A MESSAGE FROM CAROL CARLAN Sacred Heart Foundation is a reflection of the community it serves. Our community on the Gulf Coast is not only known for its beautiful beaches and emerald waters but also for the beauty in the hearts of those who care deeply and give so generously to ensure that we all have access to the highest level of healthcare available. One of those beautiful, caring hearts belongs to 17-year old Kendall Frazee, who is leading a fundraiser, Hello Before Goodbye, to provide bereavement boxes for a year to the Ascension Sacred Heart Women’s and Maternity Center in Pensacola. These boxes contain memories and mementos providing peace and comfort to families during their time of greatest need. You will also read about donor and board members Stephen T. Holman and Justin T. Holman, who are grateful for the “incredible opportunity to give back to the community” by supporting the Studer Family Children’s Hospital. And then there are our former patients like Miles Wright, who bravely fought two bouts with cancer. Now five years out from his initial diagnosis, he teaches others to “really notice all the small things. Life moves very, very fast. Just enjoy it!” These are just a few of the individuals who care deeply and give generously to the patients, families and communities we serve. Thank you for bestowing your treasures of time and resources upon us to help make a difference in the lives of our patients. We are grateful and thankful for your generosity and devotion. With a grateful heart, Carol Carlan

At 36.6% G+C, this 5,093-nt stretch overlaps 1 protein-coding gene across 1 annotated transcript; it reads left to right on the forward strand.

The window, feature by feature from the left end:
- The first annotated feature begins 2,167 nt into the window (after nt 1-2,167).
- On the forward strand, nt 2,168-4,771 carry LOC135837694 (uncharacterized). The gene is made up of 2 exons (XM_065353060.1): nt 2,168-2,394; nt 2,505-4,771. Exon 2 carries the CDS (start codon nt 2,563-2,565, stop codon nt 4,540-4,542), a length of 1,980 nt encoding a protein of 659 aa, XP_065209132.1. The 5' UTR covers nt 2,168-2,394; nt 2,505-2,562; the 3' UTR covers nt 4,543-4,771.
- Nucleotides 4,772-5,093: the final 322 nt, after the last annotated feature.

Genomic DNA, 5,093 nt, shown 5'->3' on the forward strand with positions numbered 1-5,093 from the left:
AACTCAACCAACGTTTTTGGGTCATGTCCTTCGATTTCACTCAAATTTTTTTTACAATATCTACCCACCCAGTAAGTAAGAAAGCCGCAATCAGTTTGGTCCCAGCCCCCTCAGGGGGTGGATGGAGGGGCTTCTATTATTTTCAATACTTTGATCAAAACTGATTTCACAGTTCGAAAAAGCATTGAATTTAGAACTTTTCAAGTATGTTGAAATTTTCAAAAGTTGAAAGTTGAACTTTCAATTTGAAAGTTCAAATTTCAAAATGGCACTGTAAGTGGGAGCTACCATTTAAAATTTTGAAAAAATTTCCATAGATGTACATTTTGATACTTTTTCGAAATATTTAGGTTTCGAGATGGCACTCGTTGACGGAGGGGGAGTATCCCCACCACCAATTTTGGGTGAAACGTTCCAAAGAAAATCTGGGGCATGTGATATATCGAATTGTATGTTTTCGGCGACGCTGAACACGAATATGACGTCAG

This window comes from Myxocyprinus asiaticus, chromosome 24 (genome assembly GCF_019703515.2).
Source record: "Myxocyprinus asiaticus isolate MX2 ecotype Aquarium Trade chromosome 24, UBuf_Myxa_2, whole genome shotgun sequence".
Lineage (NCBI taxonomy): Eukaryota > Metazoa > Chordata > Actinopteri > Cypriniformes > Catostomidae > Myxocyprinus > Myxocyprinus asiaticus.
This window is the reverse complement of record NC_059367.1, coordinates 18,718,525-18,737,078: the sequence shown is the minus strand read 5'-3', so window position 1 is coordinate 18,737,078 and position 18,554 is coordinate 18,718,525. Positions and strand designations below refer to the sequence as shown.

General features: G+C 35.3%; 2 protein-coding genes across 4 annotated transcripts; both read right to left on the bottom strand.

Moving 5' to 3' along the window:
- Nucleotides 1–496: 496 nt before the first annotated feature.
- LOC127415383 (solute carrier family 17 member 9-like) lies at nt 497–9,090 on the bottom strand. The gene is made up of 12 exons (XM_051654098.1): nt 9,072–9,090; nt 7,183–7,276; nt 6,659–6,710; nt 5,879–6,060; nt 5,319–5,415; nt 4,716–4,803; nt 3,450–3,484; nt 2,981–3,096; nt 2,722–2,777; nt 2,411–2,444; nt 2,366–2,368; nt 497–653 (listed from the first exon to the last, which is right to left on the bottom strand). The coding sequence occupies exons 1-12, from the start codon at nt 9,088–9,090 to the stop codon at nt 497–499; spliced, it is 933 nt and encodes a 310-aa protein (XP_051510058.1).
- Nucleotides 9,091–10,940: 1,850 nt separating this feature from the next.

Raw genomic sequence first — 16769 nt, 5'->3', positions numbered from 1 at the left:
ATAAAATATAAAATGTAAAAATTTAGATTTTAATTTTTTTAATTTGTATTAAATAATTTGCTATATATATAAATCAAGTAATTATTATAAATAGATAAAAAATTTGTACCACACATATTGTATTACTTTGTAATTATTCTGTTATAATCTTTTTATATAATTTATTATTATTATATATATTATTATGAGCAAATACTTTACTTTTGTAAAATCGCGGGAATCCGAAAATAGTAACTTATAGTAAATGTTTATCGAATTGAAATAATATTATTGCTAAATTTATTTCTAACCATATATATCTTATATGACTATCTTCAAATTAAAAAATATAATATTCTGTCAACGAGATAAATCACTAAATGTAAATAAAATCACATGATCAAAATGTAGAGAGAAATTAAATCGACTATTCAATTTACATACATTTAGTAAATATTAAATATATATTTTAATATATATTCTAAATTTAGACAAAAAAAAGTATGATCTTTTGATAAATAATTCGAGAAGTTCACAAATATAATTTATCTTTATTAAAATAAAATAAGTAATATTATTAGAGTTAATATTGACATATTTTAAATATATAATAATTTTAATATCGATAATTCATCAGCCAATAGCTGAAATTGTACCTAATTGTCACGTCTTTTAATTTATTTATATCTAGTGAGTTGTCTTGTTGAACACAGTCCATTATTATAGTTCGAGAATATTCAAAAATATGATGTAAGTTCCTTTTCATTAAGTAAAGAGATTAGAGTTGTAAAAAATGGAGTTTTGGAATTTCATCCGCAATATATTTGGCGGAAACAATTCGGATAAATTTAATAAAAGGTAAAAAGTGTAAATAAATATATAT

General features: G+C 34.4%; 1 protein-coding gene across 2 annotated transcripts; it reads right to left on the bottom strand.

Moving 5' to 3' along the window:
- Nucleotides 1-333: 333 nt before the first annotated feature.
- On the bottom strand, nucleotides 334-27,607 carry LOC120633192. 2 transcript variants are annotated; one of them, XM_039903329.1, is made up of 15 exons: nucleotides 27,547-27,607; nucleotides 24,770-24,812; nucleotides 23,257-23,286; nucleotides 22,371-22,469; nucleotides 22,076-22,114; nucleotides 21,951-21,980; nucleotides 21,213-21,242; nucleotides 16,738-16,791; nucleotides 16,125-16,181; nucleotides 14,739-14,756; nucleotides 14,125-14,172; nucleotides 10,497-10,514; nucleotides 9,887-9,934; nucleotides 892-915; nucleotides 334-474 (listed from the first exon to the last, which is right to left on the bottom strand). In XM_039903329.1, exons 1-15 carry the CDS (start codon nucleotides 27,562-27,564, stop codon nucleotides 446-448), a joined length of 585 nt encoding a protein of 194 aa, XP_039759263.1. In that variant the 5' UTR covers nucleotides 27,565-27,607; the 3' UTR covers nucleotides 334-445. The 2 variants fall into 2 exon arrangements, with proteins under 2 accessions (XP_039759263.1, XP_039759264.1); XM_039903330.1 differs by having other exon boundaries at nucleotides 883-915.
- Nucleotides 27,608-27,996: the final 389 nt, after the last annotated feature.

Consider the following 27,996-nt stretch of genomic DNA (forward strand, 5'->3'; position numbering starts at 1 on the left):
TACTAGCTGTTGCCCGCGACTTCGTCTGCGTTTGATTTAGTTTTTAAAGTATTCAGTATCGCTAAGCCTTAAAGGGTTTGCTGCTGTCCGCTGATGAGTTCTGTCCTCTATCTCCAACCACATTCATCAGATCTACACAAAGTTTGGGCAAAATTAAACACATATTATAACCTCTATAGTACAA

Carol Carlan President, Sacred Heart Foundation

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STORIES from the